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Something New From Africa

Coen Van Wyk

Posted on January 1, 2020 07:13

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"Ex Africa semper aliquid novi." - the opinion of Pliny the Elder. It is customary to look back, and look forward at the turn of the year, and the decade. So, to conform for a change, let is look at some of Africa's opportunities for the coming decade.

Africa is best known for stories of disasters, and those we had this past decade. The Ebola epidemic in the Eastern Congo, now practically out of control after regional powers were unable and unwilling to control cross-border banditry and political rebellion, the rising tide of authoritarianism in Burundi, the uncertain political developments in Tanzania are not exceptions.

Due to political mismanagement and climate change thousands of Zimbabweans face a famine. Malawi and Zambia might follow suit.

Will Mozambique recover from the destruction of two cyclones in one year, followed by a disastrous election? Some signs are that the population is finding ways to grow closer despite political incompetence.

Will South Africa weather the mismanagement of the economy, the probable downgrade of its currency and the need to apply for an IMF/World Bank bailout? The upcoming generation is already showing a willingness to wipe clean the mess left by a failing, Russian- and Chinese-trained statist regime. Angola is laboriously rooting out the deeply rooted corruption of the Dos Santos Presidency.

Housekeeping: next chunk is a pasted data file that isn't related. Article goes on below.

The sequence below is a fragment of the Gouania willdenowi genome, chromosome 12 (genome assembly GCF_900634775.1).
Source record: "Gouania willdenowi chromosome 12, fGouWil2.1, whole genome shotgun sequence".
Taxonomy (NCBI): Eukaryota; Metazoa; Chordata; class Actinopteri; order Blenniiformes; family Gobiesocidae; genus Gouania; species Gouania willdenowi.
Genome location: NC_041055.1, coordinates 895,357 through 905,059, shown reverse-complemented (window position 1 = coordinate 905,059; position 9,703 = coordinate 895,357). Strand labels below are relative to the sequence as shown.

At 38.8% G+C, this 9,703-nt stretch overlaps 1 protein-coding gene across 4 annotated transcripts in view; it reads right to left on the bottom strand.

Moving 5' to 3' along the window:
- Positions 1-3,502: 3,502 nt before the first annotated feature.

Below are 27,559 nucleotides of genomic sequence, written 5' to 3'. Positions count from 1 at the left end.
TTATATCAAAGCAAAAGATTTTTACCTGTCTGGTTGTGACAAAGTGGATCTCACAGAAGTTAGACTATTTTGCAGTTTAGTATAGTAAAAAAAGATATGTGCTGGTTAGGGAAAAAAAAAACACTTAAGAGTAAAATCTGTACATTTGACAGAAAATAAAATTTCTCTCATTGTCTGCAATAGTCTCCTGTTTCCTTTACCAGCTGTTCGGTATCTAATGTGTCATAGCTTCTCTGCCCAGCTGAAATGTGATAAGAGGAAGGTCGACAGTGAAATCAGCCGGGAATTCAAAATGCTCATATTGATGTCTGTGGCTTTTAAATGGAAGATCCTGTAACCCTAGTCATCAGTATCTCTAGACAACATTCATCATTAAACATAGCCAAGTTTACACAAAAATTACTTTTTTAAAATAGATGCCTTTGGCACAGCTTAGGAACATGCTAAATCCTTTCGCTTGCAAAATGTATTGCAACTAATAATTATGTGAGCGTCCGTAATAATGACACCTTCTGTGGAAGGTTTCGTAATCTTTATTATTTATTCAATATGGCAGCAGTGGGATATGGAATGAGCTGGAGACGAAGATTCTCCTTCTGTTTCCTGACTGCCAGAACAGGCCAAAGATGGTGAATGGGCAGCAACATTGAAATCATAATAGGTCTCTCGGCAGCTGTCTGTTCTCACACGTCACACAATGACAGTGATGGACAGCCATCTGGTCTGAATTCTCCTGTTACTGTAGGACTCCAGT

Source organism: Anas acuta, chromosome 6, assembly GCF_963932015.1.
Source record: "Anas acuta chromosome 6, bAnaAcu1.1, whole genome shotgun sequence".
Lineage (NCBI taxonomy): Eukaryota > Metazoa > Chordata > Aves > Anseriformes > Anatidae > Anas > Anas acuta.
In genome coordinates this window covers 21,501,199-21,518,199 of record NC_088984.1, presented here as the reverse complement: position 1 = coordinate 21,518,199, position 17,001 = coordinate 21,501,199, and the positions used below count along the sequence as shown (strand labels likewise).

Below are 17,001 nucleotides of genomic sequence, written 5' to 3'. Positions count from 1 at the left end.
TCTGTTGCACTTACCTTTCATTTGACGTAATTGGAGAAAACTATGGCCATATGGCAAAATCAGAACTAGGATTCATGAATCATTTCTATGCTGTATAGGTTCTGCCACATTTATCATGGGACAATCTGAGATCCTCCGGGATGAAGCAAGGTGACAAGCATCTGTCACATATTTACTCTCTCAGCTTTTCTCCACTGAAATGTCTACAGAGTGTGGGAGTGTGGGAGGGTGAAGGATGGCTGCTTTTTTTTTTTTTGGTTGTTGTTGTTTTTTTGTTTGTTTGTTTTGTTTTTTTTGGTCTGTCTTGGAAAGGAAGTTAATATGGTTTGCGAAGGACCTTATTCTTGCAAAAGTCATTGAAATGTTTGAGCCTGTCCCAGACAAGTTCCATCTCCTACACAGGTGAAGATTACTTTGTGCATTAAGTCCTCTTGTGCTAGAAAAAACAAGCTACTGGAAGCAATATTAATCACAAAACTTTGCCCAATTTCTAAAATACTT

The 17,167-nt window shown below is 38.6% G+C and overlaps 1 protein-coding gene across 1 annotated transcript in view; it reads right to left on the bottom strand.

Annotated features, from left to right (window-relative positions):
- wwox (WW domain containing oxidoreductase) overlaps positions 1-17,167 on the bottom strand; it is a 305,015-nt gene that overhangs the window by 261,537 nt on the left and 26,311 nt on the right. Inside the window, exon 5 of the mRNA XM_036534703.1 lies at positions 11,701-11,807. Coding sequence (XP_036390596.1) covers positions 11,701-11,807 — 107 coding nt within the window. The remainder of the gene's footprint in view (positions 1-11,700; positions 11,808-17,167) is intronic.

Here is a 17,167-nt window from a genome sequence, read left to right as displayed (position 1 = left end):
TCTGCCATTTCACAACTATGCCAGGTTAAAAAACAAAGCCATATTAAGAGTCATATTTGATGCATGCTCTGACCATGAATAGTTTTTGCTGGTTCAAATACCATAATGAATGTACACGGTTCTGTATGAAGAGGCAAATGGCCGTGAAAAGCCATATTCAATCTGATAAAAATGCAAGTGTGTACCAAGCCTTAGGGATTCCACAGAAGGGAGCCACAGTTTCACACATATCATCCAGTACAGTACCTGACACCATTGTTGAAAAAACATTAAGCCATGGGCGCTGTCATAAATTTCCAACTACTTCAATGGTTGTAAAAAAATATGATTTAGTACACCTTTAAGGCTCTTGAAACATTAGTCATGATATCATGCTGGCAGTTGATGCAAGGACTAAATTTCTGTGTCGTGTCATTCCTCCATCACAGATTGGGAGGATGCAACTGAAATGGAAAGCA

In west and north Africa there seems to be a slow, steady African Spring in operation – old regimes are being challenged by a new generation. It is true that in Egypt, Tunisia and Algeria the instant revolution did not seem to work. But politics are not McDonalds products, it takes time, a decade or three, before the effects work through.

http://thelatest.com/uploads/tlt/f67e6540b9384b962c252c9ea321b4e6.jpg
Ghana computer students. Photo BBC


China filled the vacuum left by an American withdrawal, and this trend will continue, but there is a growing resistance to Chinese workers coming in to work on Chinese projects. Ambitious road projects fail when African conditions destroy shoddy work within a season or two. More successful is the Chinese policy of moving manufacturing into Africa – clothes made in Kenya , Ethiopia and Rwanda are beginning to enjoy popularity.

Factory in Rwanda. Photo UNIDO


Swazi programmers are developing an African news aggregation platform similar to TheLatest. In Ghana youngsters are writing code and developing apps to run hotels, points of sale and taxi services. In Kenya innovative technology hubs stimulate marketing applications for farmers, transport monitoring systems and education programs.

As African leaders lower trade barriers across the continent, inter-continental trade is likely to increase. Services are likely to jump poorly regulated borders. Ideas will cross colonial and language divides.  The historical 2016 trial and conviction of Hissène Habré, ex-President of Chad, for crimes against humanity and corruption, by a Special Tribunal under the African Union put down a marker regarding governance.

http://thelatest.com/uploads/tlt/87fa53a22c05d0eb36ca2e0c7b038e5c.jpg
Nairobi networking. Photo iHub


Obstacles remain: Foreign intervention and home-grown distrust. Russian military contractors in diamond-rich Central African Republic and oil- and gas-rich Mozambique. American subsidised cotton prevent African farmers from competing on world markets. Competing Saudi and Turkish influence in Egypt, Tunisia and Somalia. Local leaders, jealous of their sovereignty, seeking to maintain controls and barriers.

But Africa hates fences. The Romans knew to expect innovation from Africa, and it will come.

Coen Van Wyk

Posted on January 1, 2020 07:13

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Source: WashPost

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